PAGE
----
The above is the cover page of a 17th Century reprint of one of the Chinese ophthalmology textbooks, written presumably by Sun Shi Ni (孫思邈) in 682AD. In which, a form of cataract surgery, known as couching with a golden needle (金针拨障术), was laid out in great detail.
During the Tang Dynasty (618-907AD), this technique was practiced by physicians from India. And it was apparently quite well-accepted. In fact, Poet Bai Ju Yi (白居易, 772-846) was known to mull over whether to have his cataracts treated medically or surgically:
(On my desk, there is this ophthalmology book,龙树论, next to it a box of pills, 决明丸. If the pills do not work, I'd have to go under the golden needle, 金蓖, quick.)
And around the same time, Philosopher Liu Yu Xi (刘禹锡, 772-842) wrote a thank-you poem to his cataract surgeon, a monk-ophthalmologist from India:
(Everything red is turning blue, I am now also photophobic and sensitive to the wind. Thank you for the couching needles, how that cut through my fogginess.)
Couching of cataracts with a needle was reported by a Hindu surgeon Susruta at around 5th Century BC. The triangular lancet (for corneal incision) and the couching needles are shown here:
You can almost find some similarities to modern-day instruments for ophthalmic surgery:
Is the procedure safe? Relatively speaking, yes. Wounds from, e.g., paracentesis (puncture of the peripheral cornea with a needle, usually to withdraw some aqueous humor), or small-incision cataract surgery rarely require sutures. The corneas self-heal. And if the cataractous lens stays in one piece, with little or no injuries to the iris or the ciliary body. The outcome can be quite favorable. However, in most cases, the complication rates can reach as high as 50%.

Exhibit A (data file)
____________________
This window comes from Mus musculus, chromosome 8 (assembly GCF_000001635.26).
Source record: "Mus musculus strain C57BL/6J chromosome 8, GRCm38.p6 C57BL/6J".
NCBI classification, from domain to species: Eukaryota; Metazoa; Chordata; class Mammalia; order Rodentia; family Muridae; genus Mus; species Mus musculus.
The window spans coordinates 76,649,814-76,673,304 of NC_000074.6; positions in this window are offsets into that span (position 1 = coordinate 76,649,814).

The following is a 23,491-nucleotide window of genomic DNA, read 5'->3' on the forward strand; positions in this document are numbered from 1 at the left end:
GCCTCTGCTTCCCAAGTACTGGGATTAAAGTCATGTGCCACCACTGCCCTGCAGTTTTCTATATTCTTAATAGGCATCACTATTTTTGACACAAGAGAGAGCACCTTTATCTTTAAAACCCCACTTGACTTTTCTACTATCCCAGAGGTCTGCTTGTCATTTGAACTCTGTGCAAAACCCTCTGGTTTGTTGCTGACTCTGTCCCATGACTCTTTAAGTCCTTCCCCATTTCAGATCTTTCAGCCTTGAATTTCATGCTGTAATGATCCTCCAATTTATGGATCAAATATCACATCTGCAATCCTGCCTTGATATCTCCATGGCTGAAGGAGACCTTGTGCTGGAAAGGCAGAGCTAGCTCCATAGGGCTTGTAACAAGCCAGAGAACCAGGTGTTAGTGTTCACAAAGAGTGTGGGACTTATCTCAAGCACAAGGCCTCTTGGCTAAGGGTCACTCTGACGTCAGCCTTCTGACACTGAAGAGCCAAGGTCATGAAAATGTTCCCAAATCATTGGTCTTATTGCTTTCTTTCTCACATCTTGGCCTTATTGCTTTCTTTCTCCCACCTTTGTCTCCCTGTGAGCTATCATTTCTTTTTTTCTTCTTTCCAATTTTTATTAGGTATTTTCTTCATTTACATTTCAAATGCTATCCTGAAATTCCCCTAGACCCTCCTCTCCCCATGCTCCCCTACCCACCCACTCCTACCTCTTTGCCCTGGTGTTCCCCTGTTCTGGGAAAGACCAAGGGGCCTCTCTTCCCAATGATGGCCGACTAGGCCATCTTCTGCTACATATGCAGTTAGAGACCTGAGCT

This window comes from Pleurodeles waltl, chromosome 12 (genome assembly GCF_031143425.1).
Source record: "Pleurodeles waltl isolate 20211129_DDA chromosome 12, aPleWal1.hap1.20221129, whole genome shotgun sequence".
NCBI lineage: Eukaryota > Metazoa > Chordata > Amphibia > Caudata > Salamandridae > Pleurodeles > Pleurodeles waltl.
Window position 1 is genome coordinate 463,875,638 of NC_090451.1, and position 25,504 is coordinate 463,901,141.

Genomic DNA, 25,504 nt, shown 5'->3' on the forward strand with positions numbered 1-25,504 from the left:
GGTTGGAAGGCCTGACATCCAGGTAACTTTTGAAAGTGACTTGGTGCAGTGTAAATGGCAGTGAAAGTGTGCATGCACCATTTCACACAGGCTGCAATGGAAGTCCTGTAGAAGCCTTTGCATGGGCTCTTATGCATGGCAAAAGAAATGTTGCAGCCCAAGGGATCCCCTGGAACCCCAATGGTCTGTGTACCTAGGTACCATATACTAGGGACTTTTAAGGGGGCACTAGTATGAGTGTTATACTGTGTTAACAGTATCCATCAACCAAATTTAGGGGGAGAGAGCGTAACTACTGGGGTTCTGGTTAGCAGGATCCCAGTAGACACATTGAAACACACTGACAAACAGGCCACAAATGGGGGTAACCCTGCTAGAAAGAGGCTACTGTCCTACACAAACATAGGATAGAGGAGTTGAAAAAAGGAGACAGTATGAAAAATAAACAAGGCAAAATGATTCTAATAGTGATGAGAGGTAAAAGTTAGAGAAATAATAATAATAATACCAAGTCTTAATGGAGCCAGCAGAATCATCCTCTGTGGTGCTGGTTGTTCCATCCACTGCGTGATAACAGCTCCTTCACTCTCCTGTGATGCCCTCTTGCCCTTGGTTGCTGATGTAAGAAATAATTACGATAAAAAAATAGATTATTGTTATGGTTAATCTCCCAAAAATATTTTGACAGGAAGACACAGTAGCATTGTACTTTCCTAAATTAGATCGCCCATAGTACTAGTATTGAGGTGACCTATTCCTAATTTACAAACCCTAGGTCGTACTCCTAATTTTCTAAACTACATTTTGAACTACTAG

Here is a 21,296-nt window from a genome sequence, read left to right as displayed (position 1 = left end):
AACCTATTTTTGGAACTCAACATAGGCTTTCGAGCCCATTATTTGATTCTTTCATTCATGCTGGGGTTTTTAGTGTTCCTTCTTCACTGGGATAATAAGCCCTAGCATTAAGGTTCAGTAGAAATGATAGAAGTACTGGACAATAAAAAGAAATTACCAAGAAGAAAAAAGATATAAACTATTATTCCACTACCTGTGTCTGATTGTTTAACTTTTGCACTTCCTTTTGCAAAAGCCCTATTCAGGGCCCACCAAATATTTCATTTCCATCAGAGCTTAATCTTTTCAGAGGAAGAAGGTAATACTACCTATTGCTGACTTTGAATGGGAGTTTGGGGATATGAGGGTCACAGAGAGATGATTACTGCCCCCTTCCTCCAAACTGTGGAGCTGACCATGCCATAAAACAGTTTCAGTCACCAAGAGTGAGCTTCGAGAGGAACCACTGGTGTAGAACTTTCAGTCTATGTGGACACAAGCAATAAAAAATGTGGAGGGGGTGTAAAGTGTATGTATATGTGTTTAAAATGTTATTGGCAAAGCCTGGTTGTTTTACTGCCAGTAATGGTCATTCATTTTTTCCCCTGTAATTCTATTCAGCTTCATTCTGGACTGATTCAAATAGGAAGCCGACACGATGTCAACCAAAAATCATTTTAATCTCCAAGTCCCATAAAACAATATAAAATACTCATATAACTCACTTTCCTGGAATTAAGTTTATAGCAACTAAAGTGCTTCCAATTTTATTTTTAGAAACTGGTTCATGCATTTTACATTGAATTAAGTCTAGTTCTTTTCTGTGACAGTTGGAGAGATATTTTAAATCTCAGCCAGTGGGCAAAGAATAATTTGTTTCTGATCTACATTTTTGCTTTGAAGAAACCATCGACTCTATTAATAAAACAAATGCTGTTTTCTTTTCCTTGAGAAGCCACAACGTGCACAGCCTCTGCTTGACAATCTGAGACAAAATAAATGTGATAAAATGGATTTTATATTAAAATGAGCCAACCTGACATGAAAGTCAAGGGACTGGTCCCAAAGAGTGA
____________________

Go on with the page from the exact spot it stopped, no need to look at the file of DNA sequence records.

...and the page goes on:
One might imagine that couching was performed under unsanitary conditions. By modern-day standards, most likely yes. Yet in the Synopsis of Ophthalmology (目经大成) compiled by Huang Ting Jin (黄庭镜) in 1774, the procedures listed eight steps. And the very first one called for a thorough cleansing of the surgical area around the eye.
In areas with no access to formally-trained surgeons and operating facilities, or for simple economical reasons, couching is still being practiced today. In a 2001 review of the surgical outcome of 1,274 eyes in a rural area of China, it was found that with proper post-op care, couching was no less efficacious than extra-cap surgery. In fact, the prevalence of blindness dropped from 5 to 2% and low vision from 24 to 6%. The key is then post-op care. However, in remote areas of, e.g., West Africa, couching as practiced by traditional healers, even the safety maybe compromised.
There is such a long Sino-Indian history of cataract couching. It is therefore mystifying to note a Yale-educated missionary doctor practicing in China, Peter Parker, MD (1804-1888), who wrote that
"Diseases of the eye were selected as those the most common in China [in the late Qing Era]; and being a class in which the native practitioners were most impotent, the cures, it was supposed, would be as much appreciated as any other."
And one of his more successful "cures" was none other than cataract couching, the very same technique practiced by Susruta and his followers throughout the ages, on different continents, and in many cultures including China.
To complete the discussion, couching can be either sharp (more common, with a needle) or blunt (by massaging the anterior portion of the cataractous eye). Blunt couching works only if the lens zonules are almost all disrupted.